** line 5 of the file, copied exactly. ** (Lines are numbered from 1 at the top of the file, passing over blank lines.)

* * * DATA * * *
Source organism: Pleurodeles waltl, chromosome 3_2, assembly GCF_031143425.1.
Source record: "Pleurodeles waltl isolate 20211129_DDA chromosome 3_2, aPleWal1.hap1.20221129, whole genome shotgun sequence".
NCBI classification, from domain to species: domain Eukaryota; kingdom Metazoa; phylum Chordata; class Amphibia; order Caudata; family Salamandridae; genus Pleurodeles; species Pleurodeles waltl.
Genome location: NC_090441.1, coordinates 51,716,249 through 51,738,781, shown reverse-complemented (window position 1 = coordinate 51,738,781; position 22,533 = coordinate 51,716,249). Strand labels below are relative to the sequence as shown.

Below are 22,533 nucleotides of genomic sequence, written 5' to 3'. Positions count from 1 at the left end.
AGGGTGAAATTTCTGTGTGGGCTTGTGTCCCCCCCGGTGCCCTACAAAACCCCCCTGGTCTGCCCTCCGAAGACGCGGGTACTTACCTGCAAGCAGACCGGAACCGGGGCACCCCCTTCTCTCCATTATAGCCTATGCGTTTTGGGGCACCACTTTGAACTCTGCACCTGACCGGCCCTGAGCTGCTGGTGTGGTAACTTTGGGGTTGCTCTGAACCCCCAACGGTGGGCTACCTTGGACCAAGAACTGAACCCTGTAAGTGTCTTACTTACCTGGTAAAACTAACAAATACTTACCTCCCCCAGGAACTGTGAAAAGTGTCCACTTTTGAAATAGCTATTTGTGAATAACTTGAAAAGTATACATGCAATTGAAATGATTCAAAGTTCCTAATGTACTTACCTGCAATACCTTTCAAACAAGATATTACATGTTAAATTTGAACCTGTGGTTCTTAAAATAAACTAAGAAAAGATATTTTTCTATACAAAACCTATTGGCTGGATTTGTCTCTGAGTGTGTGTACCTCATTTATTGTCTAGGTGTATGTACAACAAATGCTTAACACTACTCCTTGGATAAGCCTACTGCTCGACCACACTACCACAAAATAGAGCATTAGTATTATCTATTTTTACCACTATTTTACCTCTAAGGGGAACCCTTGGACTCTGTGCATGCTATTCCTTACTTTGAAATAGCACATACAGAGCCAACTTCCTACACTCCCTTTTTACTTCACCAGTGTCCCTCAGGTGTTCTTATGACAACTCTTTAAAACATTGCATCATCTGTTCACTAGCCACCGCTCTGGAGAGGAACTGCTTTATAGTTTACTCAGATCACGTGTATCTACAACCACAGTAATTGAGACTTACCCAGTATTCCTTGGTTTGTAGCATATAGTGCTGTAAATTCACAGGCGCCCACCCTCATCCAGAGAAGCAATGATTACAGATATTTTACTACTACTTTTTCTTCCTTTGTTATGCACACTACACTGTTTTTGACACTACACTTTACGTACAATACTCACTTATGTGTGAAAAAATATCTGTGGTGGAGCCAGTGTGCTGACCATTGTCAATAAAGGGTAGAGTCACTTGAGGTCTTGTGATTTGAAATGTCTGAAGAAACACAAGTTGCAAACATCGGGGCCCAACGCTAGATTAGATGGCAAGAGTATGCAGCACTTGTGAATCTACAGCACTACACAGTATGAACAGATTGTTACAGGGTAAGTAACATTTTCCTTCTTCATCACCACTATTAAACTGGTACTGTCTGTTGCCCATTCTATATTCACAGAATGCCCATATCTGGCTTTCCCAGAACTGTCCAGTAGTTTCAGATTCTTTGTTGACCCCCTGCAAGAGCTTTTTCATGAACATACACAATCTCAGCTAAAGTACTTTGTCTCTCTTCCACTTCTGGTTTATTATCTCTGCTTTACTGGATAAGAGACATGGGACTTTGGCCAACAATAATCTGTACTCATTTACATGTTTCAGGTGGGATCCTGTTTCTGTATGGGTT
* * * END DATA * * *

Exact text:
Below are 22,533 nucleotides of genomic sequence, written 5' to 3'. Positions count from 1 at the left end.